Approximately 90 members and guests attended a joint meeting of the Pacific Northwest Section of The Society of Naval Architects and Marine Engineers and the American Society of Naval Engineers held at the Commissioned O f f i c e r s ' Mess, Puget Sound Naval Shipyard, Bremerton, Wash.
Ishikawajima-Harima Heavy Industries Co., Ltd. (IHI) of Tokyo, Japan, received an order early last September from Idemitsu Tanker Co., Ltd. to build a 253,923-dwt VLCC which will be equipped with IHI's contrarotating propeller (CRP) system. The ship,
With a combined sum of two and half centuries of shipbuilding experience, the new Spanish shipbuilding conglomerate, IZAR — billed as shipbuilding's new one-stop shop — is hardly a neophyte entering the highly competitive world of international shipbuilding.
After building a 12-year onshore success record, Du Pont has moved its cost-reducing Maintenance Painting Service (MPS) offshore to oil drilling and production platforms and other marine structures. In the past two years, Du Pont's Offshore MPS
Misener Industries, Inc., Tampa, Fla., has just published a new brochure describing its facilities. The four-color illustrated brochure gives a short background with photos of key personnel at the shipyard, along with a description of the various operations performed by the yard.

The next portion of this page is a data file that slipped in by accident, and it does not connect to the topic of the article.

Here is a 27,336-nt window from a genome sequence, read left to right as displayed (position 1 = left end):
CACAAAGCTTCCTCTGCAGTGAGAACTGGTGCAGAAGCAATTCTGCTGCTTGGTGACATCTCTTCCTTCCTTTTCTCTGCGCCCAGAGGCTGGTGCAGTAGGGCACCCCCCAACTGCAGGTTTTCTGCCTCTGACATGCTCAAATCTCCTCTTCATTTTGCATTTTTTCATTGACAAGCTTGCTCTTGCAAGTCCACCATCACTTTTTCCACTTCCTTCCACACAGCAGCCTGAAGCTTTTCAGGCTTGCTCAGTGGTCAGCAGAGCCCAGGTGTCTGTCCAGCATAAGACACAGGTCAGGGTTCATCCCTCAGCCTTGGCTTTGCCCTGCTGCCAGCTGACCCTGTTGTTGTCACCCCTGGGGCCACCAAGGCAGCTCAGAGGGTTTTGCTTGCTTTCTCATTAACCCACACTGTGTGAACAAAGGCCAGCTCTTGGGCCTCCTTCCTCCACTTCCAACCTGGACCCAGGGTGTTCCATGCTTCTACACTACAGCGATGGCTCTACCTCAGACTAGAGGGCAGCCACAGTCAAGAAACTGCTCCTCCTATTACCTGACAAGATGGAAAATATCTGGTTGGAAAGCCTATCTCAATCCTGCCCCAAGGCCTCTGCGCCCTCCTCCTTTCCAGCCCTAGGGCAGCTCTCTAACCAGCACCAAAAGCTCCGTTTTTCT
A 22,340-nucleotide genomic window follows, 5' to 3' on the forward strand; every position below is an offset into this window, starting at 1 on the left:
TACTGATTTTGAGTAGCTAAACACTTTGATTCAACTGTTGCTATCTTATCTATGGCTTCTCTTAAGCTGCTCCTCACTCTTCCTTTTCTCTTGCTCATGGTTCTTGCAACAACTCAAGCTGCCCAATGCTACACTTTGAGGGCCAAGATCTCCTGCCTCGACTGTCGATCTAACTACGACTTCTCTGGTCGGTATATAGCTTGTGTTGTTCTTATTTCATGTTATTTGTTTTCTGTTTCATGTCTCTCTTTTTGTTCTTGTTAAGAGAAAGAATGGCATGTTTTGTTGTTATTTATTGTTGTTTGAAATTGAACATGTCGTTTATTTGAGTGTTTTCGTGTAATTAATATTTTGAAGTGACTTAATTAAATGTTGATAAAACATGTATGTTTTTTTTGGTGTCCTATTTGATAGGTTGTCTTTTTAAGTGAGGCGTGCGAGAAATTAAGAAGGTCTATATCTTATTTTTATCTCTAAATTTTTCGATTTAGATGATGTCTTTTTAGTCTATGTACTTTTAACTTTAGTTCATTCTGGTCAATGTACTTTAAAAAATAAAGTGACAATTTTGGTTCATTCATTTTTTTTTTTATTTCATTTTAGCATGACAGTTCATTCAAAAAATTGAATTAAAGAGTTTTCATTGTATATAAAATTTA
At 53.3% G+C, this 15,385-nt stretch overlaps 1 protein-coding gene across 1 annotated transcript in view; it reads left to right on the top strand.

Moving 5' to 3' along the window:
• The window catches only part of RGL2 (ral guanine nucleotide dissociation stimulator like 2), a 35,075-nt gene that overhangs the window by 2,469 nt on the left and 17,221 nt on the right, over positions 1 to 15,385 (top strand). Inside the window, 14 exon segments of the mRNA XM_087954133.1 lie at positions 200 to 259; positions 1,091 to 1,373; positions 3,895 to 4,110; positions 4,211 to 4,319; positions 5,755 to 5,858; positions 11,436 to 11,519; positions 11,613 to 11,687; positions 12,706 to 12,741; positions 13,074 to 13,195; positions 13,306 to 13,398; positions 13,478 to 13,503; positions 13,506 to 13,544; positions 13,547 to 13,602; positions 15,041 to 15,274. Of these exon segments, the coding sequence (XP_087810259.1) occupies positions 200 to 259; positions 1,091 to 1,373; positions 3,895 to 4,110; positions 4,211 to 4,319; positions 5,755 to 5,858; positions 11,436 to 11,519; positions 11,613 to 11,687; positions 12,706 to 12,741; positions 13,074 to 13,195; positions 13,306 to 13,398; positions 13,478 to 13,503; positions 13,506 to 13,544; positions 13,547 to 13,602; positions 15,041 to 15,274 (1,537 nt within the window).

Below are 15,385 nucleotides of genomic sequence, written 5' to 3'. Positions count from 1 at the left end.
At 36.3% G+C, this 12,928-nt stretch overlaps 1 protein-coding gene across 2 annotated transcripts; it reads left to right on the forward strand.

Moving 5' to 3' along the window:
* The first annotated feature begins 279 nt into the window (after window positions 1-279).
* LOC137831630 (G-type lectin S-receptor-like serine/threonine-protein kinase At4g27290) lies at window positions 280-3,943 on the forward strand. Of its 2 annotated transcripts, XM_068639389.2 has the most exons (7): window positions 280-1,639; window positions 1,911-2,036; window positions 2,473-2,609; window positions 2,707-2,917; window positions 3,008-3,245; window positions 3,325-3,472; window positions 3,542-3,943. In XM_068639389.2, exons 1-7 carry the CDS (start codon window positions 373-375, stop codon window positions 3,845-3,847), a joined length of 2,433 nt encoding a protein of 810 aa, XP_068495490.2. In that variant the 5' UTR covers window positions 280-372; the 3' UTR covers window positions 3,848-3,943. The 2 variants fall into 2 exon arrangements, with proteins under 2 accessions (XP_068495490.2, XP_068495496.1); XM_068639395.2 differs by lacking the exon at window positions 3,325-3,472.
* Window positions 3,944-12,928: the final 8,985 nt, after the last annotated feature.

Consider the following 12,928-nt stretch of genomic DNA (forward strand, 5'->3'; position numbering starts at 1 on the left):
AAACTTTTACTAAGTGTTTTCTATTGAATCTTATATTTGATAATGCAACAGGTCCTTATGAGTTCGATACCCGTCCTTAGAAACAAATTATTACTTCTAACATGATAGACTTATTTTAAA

Young engineers, designers and researchers from the U.S., Canada, and Mexico received $9,500 in prizes recently at Windows on the World in New York. The formal dinner concluded the first biennial Henry R. Worthington North American Technical Awards Contest,
Life Cycle Engineering, Inc. (LCE) of Charleston, S.C., recently announced the association of Charles G. Kosonen as a consulting engineer. Mr. Kosonen will provide technical expertise in the fields of performance monitoring, material condition assessment,
During the past 15 to 20 years, the s h i p b u i l d i n g industry has placed increasing demands upon the manufacturers of main steam propulsion machinery to produce equipment of increasing reliability and efficiency. During this time period,
The majority of steam-driven ships now in service were built in an era of low fuel oil prices, with their steam plants designed at or near maximum performance ratings. In those bygone days, operating a ship at lower horsepower was not a practical consideration.
Much as communications services — both in terms of speed, cost and quality — have vastly improved in the past decade, so to have onboard software systems designed to monitor and assist manage critical onboard systems and functions. In the coming years and decades,